Last week, Haystack hosted an event tailored for emerging fund managers featuring a panel of battle-tested and seasoned GPs. These individuals have many years of relationships with institutional LPs, deployed hundreds of millions of dollars of capital, and witnessed the many ups and downs of running a venture capital firm. As someone with limited experience in the world of fund management, I thought this was an informative and highly *tactical* event. I’m quickly sharing some of my key takeaways from the evening, which can shed some light on this otherwise murky world.
Nature of the Outlier Game: Each investor agreed they had never seen a fund return over 2.5/3X+ net without one investment that was 10X. This follows the conventional wisdom of venture, but the comments here validated that it happens in practice. One can’t aim for doubles and triples — there’s a lack of consistency across the distribution of returns. Startups are inherently unstable, and managers have to be risk-aware and comfortable with risk absorption.
The Evolution of Reserves: Most of the OG seed investors (Kopelman, Maples, Sacca, Conway, Clavier) were diversified without reserve capital as part of the strategy. This meant that these GPs couldn’t put more money to work in startups that were working, but founders also knew what exactly what their original deal entailed. They couldn’t go back to seed investors for follow-on funding because it was never part of the agreement. Now, many seed funds reserve follow-on capital, creating some ambiguous situations because they can’t follow on into every company first checks go into. From a manager’s perspective, the main question with reserves is: should I play offense or defense with reserves? Offense is proactively putting more money to work if you have a hunch something is working, and defense is typically bridging or giving a company more runway to figure out the right product + growth strategy. I’ve found these decisions are more art than science because there’s still very little data to go off of at the early stages.
Internal Consistency: This theme of the night was hammered home when one GP mentioned that “internal consistency” was the biggest thing Yale CIO David Swensen looks for when he’s evaluating talent. Has a manager done what she or he said they would do? It’s easy to waver on strategy with market ups and downs, but sticking to your word and original pitch seems to build credibility with LPs. This comes up quite a bit as managers think about pacing their investments and rate of deployment. Some know that they’ll raise new capital on two-year cycles and invest accordingly. Others don’t like the pressure of “putting money to work,” so their timeline is a bit more relaxed. I’ve also found this to be personally challenging, as I don’t have years of experience to measure time diversity off of.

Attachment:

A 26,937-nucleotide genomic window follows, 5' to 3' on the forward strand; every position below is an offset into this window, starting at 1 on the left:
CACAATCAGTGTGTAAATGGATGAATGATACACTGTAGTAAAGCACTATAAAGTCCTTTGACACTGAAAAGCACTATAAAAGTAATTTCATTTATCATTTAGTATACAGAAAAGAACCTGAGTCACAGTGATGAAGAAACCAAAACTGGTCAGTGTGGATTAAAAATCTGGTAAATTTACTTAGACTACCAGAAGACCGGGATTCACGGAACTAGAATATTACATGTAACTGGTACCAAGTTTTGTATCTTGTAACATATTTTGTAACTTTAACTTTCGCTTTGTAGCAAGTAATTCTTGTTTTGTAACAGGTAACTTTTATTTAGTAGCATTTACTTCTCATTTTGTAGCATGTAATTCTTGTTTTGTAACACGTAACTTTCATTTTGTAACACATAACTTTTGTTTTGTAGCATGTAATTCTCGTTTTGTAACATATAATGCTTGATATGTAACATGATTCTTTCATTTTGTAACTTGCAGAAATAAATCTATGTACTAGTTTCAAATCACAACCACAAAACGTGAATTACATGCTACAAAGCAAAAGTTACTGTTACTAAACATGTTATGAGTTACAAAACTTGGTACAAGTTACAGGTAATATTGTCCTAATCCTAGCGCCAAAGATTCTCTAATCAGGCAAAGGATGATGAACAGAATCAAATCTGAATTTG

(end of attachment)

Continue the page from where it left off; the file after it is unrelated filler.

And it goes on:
Early Liquidity: One moment of debate hovered around what to do with early liquidity (early exits) in a fund. You have two options — distribute to investors (contributing to DPI) or recycle back into the fund. One might favor recycling because LPs want you to invest between 90-110% of committed capital, and you need to recycle money back into the fund due to the draw-outs from management fees. Recycling may be the right step, but on the other hand, LPs have a *real emotional* reaction to DPI, which should be leveraged. Distributing capital back to them early earns a form of trust and credibility, which will lay the foundation for the long haul.
Selling Secondaries: You can also get liquidity for your fund by selling secondary positions. Some managers have upfront rules that they pitch LPs with. For example, if a company is __x our cost basis with a valuation greater than __M, we’ll sell __% of our stake. It’s rare that the full position will be liquidated. One may miss upside potential by selling too early. There’s another complication too. While some like to claim there’s plenty of secondary liquidity in this frothy, late-stage private market, it’s not really the case for most companies. Often times, people want to buy your best positions, and you may not be inclined to sell i.e. “this company is valued at $1B, but it could easily IPO at $10B.”
These principles serve as a healthy reminder to me that it’s easy to get caught up in the day to day of making new investments and supporting companies, where new ideas and strategies are constantly being thrown out. However, there are investment management lessons (maybe some specific to venture), which have been pretty consistent over the years, and there’s no need to reinvent the wheel.